If we reported there was a massive new sports center glittering like a jewel in the desert east of Cairo, complete with a resort hotel, five-lane highway, a stadium, and other shiny facilities, you would think Donald Trump or Steve Wynn had moved to town.
Not quite. Think the Egyptian military.
These days, everyone is speculating over the military’s role in the post-Mubarak transition to democracy. A week after it declared new laws expanding its own powers over the writing of the constitution, the budgets, legislative authority, and declaring war, the Supreme Council of the Armed Forces (SCAF) was forced to acknowledge that the winner of the presidential runoff was not one of its own, but a candidate raised up by the civilian (and Islamist) Muslim Brotherhood, Mohamed Morsi–Egypt’s first non-military ruler since the military took power in 1952.
The question of the moment is what the military might do now–especially since it effectively weakened the role of the presidency in a soft coup d’etat last week. But let’s explore for a bit what it is not likely to do: namely, go quietly into the shadows.
There’s been a lot of talk about whether the United States can use for leverage the $1.3 billion in military aid it has promised to the Egyptians. Apparently, it plans to. According to a recent Financial Times report, State Department spokeswoman Victoria Nuland said last week the 2012 aid money is being held in an American bank where Washington can still exert some control over it. But what most Americans don’t realize is that unlike the American military, the Egyptian military is not entirely dependent on anyone’s sloppy trough. In fact, it runs a “vast business empire” that is lucrative, powerful, and right now impossible to pin down.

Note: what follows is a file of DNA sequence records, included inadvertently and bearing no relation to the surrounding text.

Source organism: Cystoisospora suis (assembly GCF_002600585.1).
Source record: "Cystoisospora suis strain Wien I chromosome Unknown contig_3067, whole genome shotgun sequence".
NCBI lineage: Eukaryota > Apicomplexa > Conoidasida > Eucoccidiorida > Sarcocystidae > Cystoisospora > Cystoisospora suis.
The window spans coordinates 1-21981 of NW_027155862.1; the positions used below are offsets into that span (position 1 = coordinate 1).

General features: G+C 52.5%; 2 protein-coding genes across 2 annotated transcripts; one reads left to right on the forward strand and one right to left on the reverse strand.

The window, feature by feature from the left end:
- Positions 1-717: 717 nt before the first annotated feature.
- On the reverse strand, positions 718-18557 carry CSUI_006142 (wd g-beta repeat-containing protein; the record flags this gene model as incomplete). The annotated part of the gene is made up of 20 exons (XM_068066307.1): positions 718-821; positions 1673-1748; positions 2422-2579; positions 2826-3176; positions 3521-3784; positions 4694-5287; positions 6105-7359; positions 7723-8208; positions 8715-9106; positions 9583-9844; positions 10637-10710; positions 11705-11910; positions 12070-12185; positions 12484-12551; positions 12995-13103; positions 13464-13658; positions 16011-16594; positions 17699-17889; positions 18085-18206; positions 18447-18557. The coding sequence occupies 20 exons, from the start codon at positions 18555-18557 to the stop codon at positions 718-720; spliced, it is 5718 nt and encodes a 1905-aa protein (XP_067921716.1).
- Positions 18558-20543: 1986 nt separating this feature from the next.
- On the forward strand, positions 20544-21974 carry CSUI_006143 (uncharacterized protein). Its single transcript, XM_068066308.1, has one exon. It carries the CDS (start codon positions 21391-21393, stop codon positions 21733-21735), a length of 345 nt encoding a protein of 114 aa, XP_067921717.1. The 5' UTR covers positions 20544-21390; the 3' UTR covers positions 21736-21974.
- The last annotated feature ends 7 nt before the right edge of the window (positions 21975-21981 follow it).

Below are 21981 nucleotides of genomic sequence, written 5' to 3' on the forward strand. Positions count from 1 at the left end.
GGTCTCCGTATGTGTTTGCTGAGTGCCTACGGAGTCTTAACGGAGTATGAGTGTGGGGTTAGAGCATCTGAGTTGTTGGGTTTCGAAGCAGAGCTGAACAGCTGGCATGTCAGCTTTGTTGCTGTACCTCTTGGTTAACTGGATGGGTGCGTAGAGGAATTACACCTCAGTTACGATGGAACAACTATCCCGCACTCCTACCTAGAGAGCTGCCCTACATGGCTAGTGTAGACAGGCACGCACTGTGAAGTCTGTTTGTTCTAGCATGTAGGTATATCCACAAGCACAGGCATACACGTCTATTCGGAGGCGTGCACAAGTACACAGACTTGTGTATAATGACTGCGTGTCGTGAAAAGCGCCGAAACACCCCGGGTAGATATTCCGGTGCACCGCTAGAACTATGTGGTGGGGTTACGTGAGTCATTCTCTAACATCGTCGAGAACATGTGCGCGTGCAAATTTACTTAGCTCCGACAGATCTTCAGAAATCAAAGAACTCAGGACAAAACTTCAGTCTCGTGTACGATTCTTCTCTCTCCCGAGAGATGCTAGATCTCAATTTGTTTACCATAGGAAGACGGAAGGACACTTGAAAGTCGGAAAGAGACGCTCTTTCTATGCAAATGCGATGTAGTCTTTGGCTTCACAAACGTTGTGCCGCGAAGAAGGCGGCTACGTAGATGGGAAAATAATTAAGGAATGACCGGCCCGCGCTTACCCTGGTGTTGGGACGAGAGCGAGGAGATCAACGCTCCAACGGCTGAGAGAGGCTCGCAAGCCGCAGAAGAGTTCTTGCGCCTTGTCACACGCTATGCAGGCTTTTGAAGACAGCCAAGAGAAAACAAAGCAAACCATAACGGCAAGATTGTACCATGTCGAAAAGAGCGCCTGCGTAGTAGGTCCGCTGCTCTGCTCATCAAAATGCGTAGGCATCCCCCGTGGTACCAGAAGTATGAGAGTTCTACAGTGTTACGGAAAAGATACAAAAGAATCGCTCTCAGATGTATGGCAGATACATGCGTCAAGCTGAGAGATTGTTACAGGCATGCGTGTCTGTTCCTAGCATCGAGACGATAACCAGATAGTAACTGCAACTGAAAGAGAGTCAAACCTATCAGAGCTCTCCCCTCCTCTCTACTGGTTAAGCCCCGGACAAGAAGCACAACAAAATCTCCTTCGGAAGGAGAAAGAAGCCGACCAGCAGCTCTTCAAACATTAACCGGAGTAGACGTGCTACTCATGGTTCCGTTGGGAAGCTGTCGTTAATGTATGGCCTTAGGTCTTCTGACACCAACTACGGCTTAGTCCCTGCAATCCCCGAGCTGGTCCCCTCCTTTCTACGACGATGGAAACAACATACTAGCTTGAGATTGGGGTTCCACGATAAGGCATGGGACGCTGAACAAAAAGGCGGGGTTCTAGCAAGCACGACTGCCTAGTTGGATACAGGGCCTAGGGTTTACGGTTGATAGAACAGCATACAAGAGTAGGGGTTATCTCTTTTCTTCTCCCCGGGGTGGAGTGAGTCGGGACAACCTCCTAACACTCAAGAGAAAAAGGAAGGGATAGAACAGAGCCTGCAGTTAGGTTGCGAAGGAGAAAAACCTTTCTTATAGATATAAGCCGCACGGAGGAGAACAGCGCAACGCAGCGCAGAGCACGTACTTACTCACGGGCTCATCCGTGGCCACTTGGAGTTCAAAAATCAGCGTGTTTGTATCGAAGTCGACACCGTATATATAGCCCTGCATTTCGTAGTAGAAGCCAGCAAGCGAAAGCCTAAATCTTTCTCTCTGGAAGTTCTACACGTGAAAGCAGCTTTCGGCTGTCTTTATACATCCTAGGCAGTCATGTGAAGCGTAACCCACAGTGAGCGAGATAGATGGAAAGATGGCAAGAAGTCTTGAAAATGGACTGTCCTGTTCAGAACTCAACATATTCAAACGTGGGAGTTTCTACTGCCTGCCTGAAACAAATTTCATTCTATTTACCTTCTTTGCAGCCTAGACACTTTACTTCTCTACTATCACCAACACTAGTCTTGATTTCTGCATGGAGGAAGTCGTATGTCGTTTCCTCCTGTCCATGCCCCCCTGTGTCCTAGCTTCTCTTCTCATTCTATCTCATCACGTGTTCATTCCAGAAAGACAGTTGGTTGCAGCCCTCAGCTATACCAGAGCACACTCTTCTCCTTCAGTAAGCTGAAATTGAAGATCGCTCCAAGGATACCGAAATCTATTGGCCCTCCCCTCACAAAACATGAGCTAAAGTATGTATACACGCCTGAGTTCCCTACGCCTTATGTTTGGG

According to a BBC News report by Magdi Abdelhadi, the new sports complex (which is connected to a “vast new suburb called ‘New Cairo,’ where the rich and powerful, including members of [SCAF] have luxurious villas”) was built in under two years–”a testimony to the army’s ability to get things done quickly and effectively.”
No one knows, according to this report, how the major desert complex came to be built, how much it cost, or who would reap the revenues from its use. This is in keeping with the secretive nature of the military’s “state within a state.”
“This is typical of the many projects built and run by the army’s vast business empire, which includes manufacturing of consumer goods, food, mineral water, construction, mining, land reclamation, even tourism,” says Abdelhadi.
As the debate over the role of the military in post-Mubarak Egypt intensified, General Mahmoud Nasr, the assistant defence minister, told a press conference in Cairo last year that the army would never hand over control of these projects to any other authority, adding that these were not state assets but were “revenues from the sweat of the ministry of defences and its own projects”.
At around the same period it was announced that the army had come to the rescue of the ministry of finance by lending the state a substantial amount of money to shore up its rapidly-depleting coffers.
This sums up how the Egyptian military operates like a state within the state.
Abdelhadi then goes on say that no one knows how much of the Egyptian economy the military’s businesses account for because all of them are “regarded as classified.” Estimates stretch from as low as 8 percent of Egypt’s gross national product to as high as 40 percent of the GNP.
Imagine for a moment the Pentagon grabbing public funding with one hand and operating as a kind of Rockefeller family empire with the other, with no public disclosure to speak of, including how much in taxes its businesses may or may not pay to the federal government. What’s more, think of the Pentagon putting Washington into its debt for major emergency loans. The full potential for corruption here is difficult to fathom.